The traditional form is inaccurate, and those Pictish rulers demonstrably ruled the same state. No reason to exclude them ... the template clearly stated that one was a traditional list of Pictish kings, the other a traditional list of "Scottish" kings. Collectively, it avoided any controversy, while at the same time including "tradition". Deleting the Pictish section just makes the template silly and inaccurate, without having any advantages. I don't see what your problem with having the Pictish kings there is. Deacon of Pndapetzim (Talk) 14:40, 31 December 2007 (UTC)

Kenneth MacAlpin is commonly considered 'King of Scotland/of Scots'. His predecessors are not (nor did they in any sense rule modern Scotland. You can argue that the Kingdom of Scotland did not exist at the time of MacAlpin, you can't argue that it pre-existed him). Michael Sanders 14:43, 31 December 2007 (UTC)

That common consideration is incorrect, and thus irrelevant. Just because it's popular doesn't make it true. The Kingdom of Scotland is just nomenclature ... Pictland and Scotland were the same, both called Alba, and the distinction between the two is later myth. Deacon of Pndapetzim (Talk) 14:51, 31 December 2007 (UTC)
The template itself is called "Scottish Monarchs". The Picts should have their own template if one is considered necessary. Kenneth is the traditional founder of Scotland, but as I said a much better case could be made for starting the list with the merger of Alba and Strathclyde. Including the Pictish kings is the equivalent of including all the kings of Mercia on the English list (and including instead the Dalriada kings would be the equivalent of including all the kings of Wessex on the English list). TharkunColl (talk) 14:46, 31 December 2007 (UTC)


There was no merger. These territories were incorporated. Repeating myself time ... Parallels with Wessex and ... lol ... Mercia are not even nearly useful. The state in question, Pictland, Alba, Scotland, whatever you wanna call it, did not change, having the same boundaries in the 7th century it had in the 11th. If never using the title "King of the Picts" is the issue, Domnall Dasachtach would be the first king, not Cinaed mac Ailpin. Deacon of Pndapetzim (Talk) 14:50, 31 December 2007 (UTC)
Well I'm happy to allow Kenneth in, even though he didn't really found anything resembling the Scottish state, simply because of tradition. In reality the list should start much later. TharkunColl (talk) 14:55, 31 December 2007 (UTC)
I agree that 'tradition' has a lot to answer for, but we should be structuring this list in a manner which would not seriously surprise anyone. It would be a serious surprise if the supposed founder of the Kingdom of Scotland wasn't on the list of Scottish monarchs; furthermore, there doesn't seem to be a clear, 'historical' alternative to when to begin the list. Michael Sanders 15:00, 31 December 2007 (UTC)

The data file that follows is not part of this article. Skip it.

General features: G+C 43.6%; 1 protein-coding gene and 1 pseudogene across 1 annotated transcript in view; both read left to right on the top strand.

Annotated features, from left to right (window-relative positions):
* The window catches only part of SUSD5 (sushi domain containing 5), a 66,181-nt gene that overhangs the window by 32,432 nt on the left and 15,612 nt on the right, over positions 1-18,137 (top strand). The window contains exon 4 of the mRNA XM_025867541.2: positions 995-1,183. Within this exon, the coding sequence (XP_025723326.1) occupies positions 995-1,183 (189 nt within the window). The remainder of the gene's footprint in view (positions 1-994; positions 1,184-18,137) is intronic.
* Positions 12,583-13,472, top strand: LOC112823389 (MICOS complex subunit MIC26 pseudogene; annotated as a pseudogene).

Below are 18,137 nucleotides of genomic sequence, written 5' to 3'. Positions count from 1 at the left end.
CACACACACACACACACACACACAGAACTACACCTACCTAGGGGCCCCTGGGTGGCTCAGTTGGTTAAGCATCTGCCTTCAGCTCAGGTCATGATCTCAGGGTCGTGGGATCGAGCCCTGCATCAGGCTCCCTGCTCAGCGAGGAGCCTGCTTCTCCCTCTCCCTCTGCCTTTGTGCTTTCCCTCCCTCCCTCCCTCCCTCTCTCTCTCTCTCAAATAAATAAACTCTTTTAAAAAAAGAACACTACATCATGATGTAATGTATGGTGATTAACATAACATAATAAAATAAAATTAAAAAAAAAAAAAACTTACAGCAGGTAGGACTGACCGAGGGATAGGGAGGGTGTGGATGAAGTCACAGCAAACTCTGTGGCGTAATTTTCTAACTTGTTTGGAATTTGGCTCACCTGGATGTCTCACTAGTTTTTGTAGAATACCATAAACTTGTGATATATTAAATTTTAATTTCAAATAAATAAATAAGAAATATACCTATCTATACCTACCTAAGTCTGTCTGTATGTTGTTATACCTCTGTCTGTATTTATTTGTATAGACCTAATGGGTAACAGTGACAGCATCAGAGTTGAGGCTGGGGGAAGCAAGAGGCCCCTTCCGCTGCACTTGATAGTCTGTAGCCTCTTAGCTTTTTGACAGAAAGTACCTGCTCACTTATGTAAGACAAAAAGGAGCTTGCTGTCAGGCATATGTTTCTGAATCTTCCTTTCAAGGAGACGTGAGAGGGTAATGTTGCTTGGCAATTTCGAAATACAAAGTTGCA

That's why the 1 and half year old template was fine. It had no problems. No we have problems because the Pictish kings have been omitted. Instead of letting the reader judge for himself, the template explicitly indicates it starts with Cinaed, which is demonstrably false. Not acceptable. Deacon of Pndapetzim (Talk) 15:07, 31 December 2007 (UTC)
Well it is acceptable to me. May I ask why the kings of Wessex should not be added to the English list? It was demonstrably the same state, simply with expanded territory. TharkunColl (talk) 15:11, 31 December 2007 (UTC)
Well, it wasn't the same state, cause we know it changed it's name to something much broader. And "Simply expanded" territory is a bit of a euphemism for a state that came to expand many times in size, whereas roughly 2/3rds of the territory of modern Scotland was in the Scoto-Pictish kingdom. Anyways, your example was Mercia. :p
You find factual inaccuracy acceptable? What do you want me to say to that? Deacon of Pndapetzim (Talk) 15:13, 31 December 2007 (UTC)
There was no definite point at wich the kingdom changed its name from Wessex to England. And its expansion was done in stages over a half century from Alfred to Athelstan (and earlier expansions had been equally dramatic). It was definitely the same state with the same ruling family, same capital, same administrators, etc. The analogy is precise. And I'm using Wessex as the analogy here, not Mercia. TharkunColl (talk) 15:20, 31 December 2007 (UTC)
No because "King of the English" was a separate title. Here a substate of a greater ethnic region became a core region of a new state. In Pictland/Scotland, there was no new state. Deacon of Pndapetzim (Talk) 15:30, 31 December 2007 (UTC)